How much can classes change anymore?

| Tuesday, March 17, 2009
Try to think of a totally new resource system for your class. Maybe it's shamans using a mojo system* or paladins using something like DKs. Think it's likely? I doubt it. The problem isn't with Blizzard having no new ideas (DKs have a pretty new system) or with refusal to improve (they've radically changed a lot, but still within bounds). Ultimately the problem is with existing players.

How would you react if one day your class functioned differently? Imagine warriors using mana-type mechanics or mages with energy. Many people would be delighted. But I imagine many more would be angry at their class being changed so much without any reference points for conversion (such as now I think of str as the new SP for prot). The majority would probably just be confused. What happens to rotations? Do we use the same stats? What is this oddly colored bar?

A few times I've suggested converting holy paladins to using ret gear: strength and crit for the most part with haste, hit, and ArP as secondary stats. This is actually what triggered this post, my attempt to respond to Rohan's latest post about sheathe of light. In response to responses some ideas bounced around my head: hit increasing intellect, ArP increasing the effectiveness of healing, varying with armor: the idea being that paladin heals can somehow use not just your own gear to gain power, but also use the target's armor like a giant antennae, and somehow ArP would help with this.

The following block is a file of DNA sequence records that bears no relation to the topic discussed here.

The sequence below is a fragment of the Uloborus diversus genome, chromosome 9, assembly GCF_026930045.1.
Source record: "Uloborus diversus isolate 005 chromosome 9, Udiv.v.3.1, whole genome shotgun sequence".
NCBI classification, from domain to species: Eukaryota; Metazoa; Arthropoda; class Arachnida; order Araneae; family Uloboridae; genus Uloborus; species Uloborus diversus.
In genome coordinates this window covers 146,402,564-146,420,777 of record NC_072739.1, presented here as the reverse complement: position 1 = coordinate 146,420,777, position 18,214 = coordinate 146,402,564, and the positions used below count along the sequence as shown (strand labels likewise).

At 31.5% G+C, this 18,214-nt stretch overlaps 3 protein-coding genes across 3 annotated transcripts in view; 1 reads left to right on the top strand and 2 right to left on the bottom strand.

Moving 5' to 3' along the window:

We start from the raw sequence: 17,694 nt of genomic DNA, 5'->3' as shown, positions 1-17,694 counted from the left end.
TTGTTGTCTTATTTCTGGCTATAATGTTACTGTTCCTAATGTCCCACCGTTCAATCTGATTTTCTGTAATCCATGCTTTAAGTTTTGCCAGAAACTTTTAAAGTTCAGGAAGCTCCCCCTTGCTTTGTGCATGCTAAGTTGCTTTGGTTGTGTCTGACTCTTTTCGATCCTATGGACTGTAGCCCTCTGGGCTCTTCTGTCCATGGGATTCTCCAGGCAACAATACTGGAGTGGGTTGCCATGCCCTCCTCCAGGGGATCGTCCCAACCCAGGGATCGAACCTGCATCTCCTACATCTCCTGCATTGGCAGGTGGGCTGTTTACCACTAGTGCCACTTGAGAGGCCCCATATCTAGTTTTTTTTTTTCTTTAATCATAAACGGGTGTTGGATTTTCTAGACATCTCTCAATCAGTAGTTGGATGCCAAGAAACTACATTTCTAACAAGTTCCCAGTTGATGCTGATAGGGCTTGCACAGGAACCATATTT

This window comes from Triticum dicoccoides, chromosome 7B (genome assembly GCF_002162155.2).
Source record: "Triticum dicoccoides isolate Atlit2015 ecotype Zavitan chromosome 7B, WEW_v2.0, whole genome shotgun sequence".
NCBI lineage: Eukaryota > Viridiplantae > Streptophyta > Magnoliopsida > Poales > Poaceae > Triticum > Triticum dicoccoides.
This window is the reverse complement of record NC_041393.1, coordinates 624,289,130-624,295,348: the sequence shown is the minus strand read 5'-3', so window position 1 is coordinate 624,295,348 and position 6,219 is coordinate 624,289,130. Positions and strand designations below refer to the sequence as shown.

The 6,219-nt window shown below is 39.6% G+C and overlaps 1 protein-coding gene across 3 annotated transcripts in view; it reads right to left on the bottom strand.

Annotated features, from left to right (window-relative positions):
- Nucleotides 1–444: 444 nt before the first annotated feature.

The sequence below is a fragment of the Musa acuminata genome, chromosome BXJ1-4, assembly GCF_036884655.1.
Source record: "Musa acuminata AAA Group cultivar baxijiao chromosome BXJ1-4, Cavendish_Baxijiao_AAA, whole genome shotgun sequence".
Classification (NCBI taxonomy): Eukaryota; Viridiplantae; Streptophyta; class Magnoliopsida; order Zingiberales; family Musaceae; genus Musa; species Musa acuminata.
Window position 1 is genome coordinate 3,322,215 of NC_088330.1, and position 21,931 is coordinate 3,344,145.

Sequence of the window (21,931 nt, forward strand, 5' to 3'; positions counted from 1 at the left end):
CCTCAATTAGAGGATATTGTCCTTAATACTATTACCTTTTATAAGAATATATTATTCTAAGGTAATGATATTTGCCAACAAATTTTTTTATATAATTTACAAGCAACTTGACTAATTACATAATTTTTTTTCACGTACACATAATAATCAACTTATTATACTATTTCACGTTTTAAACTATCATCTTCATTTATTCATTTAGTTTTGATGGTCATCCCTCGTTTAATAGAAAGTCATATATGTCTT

Then it got me thinking, what if intellect wasn't an issue? What if paladins didn't use mana, but instead something else? Imagine a system like rogues with attacks using energy and generating combo points which are then spent on special abilities, in this case heals, like the Ace's High drakes. There would be a lot of trouble. People haven't just learned the mana system for paladins, it may be part of the mechanic of why they play and enjoy them. For example, my inability to manage energy is why I barely play rogues, so converting paladins to that system might make me reroll. Could an innovative new system, intended to bring new life to an old class, actually destroy it?

We've seen a lot of changes over the years, but I don't think any changed how a class works. Stat values vary, but ultimately we're using about the same stats. Even in the case of paladins, everyone is still using SP, they just don't directly stack it on gear. Bringing this back to my suggestions to move holy to ret gear, they seem plausible, but anything more, any true mechanics changes, would likely never happen.

The current classes are already defined and to change them would potentially be very unpopular. This means that we're going to see more ideas come from Blizzard, new ways to attack and heal and defend with new ways to manage resources, whether they are cooldowns, mana, energy, rage, runes, or something entirely new; but unless we reroll, we're not likely to directly benefit. If that sounds pessimistic, look at the bright side: any new class is going to be filled with amazingness, just as DKs are, except hopefully with better balance.